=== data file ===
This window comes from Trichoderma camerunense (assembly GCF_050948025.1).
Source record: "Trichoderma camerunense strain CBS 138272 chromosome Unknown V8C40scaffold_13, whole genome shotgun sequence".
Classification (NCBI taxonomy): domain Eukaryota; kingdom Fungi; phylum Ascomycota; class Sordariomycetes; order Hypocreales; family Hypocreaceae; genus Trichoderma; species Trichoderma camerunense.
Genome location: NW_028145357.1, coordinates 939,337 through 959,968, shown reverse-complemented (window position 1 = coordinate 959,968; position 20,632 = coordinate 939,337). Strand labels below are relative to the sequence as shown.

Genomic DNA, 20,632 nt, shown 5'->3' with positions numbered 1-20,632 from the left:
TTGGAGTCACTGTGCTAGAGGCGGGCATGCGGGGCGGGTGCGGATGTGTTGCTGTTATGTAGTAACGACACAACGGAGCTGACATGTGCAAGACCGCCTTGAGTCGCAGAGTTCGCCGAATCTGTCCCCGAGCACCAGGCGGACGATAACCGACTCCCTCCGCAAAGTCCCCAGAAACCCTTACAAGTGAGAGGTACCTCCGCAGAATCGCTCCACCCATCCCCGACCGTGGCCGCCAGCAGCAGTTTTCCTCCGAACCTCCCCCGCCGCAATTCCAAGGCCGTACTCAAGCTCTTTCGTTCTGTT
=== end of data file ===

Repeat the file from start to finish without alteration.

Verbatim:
This window comes from Trichoderma camerunense (assembly GCF_050948025.1).
Source record: "Trichoderma camerunense strain CBS 138272 chromosome Unknown V8C40scaffold_13, whole genome shotgun sequence".
Classification (NCBI taxonomy): domain Eukaryota; kingdom Fungi; phylum Ascomycota; class Sordariomycetes; order Hypocreales; family Hypocreaceae; genus Trichoderma; species Trichoderma camerunense.
Genome location: NW_028145357.1, coordinates 939,337 through 959,968, shown reverse-complemented (window position 1 = coordinate 959,968; position 20,632 = coordinate 939,337). Strand labels below are relative to the sequence as shown.

Genomic DNA, 20,632 nt, shown 5'->3' with positions numbered 1-20,632 from the left:
TTGGAGTCACTGTGCTAGAGGCGGGCATGCGGGGCGGGTGCGGATGTGTTGCTGTTATGTAGTAACGACACAACGGAGCTGACATGTGCAAGACCGCCTTGAGTCGCAGAGTTCGCCGAATCTGTCCCCGAGCACCAGGCGGACGATAACCGACTCCCTCCGCAAAGTCCCCAGAAACCCTTACAAGTGAGAGGTACCTCCGCAGAATCGCTCCACCCATCCCCGACCGTGGCCGCCAGCAGCAGTTTTCCTCCGAACCTCCCCCGCCGCAATTCCAAGGCCGTACTCAAGCTCTTTCGTTCTGTT